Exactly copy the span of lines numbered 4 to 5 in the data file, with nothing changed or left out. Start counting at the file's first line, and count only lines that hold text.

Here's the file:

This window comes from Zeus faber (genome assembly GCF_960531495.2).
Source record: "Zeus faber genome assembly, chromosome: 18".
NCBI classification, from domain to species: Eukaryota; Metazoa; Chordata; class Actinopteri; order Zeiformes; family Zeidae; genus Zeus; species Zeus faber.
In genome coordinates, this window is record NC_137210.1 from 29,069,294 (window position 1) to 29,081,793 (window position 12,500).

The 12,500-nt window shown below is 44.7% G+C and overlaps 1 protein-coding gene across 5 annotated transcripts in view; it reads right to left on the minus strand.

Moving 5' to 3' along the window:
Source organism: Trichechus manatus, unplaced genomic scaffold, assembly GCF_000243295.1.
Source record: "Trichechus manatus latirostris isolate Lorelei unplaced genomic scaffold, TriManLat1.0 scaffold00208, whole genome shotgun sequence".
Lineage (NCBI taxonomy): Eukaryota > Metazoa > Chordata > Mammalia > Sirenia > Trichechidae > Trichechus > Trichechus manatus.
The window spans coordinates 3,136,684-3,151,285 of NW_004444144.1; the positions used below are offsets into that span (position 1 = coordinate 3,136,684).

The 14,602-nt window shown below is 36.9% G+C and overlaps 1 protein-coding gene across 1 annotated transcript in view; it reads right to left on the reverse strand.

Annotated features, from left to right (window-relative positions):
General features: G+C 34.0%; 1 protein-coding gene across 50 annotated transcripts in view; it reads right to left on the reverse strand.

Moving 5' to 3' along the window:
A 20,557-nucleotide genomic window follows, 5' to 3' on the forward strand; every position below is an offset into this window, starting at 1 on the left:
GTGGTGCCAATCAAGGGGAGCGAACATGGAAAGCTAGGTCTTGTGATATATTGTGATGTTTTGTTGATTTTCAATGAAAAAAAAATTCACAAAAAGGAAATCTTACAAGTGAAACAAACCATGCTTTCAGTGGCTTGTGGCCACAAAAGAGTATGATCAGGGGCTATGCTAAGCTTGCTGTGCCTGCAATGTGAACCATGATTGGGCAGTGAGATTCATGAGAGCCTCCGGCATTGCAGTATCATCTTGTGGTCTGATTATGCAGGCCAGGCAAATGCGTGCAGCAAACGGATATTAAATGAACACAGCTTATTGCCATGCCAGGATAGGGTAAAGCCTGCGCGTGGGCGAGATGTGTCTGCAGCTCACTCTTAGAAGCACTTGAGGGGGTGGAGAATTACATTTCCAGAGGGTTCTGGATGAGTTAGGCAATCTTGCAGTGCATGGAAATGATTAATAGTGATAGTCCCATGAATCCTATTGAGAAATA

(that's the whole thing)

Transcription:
In genome coordinates, this window is record NC_137210.1 from 29,069,294 (window position 1) to 29,081,793 (window position 12,500).

The 12,500-nt window shown below is 44.7% G+C and overlaps 1 protein-coding gene across 5 annotated transcripts in view; it reads right to left on the minus strand.